Odyssey of the Chosen

H. S. Theodore

Publisher: Archway Publishing Pages: 341 Price: (paperback) $21.99 ISBN: 9781480847323 Reviewed: March, 2018 Author Website: Visit »

Reminiscent of Harry Potter and The Chronicles of Narnia, H.S. Theodore’s sci-fi/fantasy Odyssey of the Chosen incorporates fantastical creatures, children destined to save mankind, and faith above all.

When Sam takes his children (surly 17-year-old Rachael and timid 14-year-old Jayden) on a sailing trip, the sea suddenly turns violent, throwing them all overboard. Sam’s gone; however, the teenagers realize they’ve been rescued by an unmanned, 15th century Spanish galleon. Shortly thereafter, the kids are separated; sweet Jayden commits to fighting to save humanity, while troubled Rachael is lured to the dark side, commandeered by evil Ayin-Ra.

Just like this clash between good and evil, the novel exhibits both good and questionable elements. On the upside, Suspenseful, well-described battles, clever twists and a dazzling array of supernatural creatures underscore this high-adventure tale. It’s wickedly creative. Threatening armies are reduced to harmless 2-D cutouts; cuddly rabbits turn deadly; a villain transplants false memories into an unwitting mind.

However, sometimes it recalls Harry Potter a bit too much: “Dark Lord”/”Dark Arts”/”Dark Armies”; magic similar to Polyjuice Potion (characters assume physical appearances of others); and frequent spells intoned in otherworldly languages. And while Jayden’s transition from hesitant teen to assured leader works well, Rachael is one-dimensional; Untenably nasty, her character cries out for more range.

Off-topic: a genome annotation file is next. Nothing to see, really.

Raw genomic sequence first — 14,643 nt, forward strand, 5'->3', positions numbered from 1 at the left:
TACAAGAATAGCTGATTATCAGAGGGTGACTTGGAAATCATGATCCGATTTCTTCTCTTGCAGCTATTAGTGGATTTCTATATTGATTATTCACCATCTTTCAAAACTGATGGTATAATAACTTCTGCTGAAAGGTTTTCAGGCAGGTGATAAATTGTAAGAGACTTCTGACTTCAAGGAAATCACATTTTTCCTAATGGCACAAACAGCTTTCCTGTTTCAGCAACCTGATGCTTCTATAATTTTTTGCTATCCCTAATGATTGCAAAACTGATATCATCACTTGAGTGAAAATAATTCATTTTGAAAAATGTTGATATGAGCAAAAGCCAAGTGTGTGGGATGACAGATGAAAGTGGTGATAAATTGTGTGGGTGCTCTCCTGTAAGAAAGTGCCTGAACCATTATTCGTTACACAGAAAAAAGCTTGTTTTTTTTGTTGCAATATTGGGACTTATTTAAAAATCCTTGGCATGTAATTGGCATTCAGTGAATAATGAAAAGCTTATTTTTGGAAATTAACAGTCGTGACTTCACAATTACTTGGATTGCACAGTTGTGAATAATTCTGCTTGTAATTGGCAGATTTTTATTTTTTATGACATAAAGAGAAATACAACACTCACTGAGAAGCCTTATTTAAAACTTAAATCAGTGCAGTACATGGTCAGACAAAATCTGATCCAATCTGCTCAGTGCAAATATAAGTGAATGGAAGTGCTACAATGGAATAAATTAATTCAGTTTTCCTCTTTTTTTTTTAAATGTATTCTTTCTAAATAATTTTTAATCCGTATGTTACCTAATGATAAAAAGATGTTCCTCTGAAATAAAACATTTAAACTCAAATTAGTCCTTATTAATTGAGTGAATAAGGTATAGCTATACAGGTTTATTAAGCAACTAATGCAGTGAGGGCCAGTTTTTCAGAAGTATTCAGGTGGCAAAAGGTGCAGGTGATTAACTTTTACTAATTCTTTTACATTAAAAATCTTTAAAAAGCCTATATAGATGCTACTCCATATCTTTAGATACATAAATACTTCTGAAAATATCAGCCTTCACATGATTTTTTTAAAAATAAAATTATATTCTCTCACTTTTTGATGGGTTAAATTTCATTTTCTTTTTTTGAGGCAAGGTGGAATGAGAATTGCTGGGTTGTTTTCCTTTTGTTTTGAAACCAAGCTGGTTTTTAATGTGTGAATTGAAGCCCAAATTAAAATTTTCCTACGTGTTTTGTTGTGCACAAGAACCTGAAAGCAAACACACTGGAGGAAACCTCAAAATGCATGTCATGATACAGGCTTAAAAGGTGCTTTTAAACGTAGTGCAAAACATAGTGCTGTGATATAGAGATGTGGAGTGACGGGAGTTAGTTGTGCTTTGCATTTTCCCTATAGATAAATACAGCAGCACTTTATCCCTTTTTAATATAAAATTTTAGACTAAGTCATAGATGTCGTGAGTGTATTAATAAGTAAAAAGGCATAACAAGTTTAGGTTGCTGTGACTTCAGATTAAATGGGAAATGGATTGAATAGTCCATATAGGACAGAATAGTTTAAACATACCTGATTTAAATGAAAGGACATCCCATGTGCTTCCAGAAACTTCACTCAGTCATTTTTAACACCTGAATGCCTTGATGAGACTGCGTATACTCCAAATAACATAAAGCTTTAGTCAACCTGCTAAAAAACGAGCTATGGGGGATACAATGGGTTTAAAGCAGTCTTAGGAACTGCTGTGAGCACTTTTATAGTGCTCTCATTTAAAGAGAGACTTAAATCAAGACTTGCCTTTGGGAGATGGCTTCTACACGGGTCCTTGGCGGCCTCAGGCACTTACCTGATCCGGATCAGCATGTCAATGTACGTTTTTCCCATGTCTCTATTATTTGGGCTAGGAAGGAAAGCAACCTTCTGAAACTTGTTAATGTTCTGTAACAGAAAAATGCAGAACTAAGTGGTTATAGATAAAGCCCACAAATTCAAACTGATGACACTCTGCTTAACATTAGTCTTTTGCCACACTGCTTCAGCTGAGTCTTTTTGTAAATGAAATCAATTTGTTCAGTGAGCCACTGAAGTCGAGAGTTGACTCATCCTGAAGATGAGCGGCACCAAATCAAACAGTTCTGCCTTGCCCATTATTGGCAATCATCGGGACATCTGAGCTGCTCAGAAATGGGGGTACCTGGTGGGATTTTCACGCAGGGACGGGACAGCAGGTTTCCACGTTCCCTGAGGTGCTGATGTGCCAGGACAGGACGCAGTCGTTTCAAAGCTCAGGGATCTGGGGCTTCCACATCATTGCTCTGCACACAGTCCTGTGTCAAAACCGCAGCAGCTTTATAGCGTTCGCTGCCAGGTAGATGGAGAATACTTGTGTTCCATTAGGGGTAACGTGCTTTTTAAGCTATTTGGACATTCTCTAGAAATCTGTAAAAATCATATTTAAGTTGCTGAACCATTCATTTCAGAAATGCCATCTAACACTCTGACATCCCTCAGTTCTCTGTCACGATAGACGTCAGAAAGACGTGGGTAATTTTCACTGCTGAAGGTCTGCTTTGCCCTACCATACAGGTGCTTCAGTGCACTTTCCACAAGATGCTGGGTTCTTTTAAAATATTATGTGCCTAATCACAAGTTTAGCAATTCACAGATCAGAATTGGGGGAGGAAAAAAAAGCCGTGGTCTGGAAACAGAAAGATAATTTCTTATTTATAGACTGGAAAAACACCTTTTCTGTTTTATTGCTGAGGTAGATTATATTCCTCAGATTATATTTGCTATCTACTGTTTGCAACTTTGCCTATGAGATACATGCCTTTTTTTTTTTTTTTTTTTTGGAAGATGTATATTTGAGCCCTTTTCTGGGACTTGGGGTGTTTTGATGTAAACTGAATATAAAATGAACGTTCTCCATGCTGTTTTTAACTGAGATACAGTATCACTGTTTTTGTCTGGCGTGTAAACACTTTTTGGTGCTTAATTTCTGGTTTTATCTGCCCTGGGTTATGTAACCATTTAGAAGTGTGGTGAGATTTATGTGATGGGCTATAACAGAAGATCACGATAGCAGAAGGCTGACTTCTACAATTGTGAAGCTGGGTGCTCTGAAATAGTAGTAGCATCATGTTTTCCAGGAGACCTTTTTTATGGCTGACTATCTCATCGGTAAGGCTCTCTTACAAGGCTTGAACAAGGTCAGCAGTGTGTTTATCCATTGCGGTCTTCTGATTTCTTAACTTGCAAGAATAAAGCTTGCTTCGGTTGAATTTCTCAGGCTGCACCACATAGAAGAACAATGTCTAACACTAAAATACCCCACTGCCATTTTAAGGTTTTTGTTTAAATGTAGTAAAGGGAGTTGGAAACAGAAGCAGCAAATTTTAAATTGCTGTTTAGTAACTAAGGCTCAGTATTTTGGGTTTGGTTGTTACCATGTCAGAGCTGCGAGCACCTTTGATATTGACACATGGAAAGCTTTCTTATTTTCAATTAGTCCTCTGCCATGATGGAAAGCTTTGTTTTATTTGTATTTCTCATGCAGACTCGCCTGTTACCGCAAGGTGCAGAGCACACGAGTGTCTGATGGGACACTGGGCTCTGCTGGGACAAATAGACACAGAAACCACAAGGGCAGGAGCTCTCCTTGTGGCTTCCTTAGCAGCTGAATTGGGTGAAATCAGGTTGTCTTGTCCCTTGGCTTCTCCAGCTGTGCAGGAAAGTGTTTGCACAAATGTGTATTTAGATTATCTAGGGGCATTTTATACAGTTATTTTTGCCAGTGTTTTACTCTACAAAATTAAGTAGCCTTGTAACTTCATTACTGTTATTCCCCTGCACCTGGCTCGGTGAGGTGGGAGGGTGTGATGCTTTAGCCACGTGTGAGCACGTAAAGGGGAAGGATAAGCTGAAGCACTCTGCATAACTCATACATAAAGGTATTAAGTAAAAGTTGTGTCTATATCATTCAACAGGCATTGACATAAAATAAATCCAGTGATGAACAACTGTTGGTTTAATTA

Other issues also impact effectiveness: The novel is set in 1809, but characters speak in modern vernacular, (“Get real,” “What’s the deal?” “Wake up and smell the coffee”). Ayin-Ra’s first-person monologues (speaking to no one), merely summarize events that already occurred. And although the world-shaking conflict is between good (High King Taldegon Re) and evil (Ayin-Ra), Taldegon is neither seen nor heard. Instead, his top general is at the helm. With one power absent, the story is diluted.

Finally, the font type is so small, a magnifying glass is necessary, and the promised final resolution merely serves as a lead-in to some future sequel—an unwelcome maneuver that, alas, even evil Ayin-Ra would appreciate.

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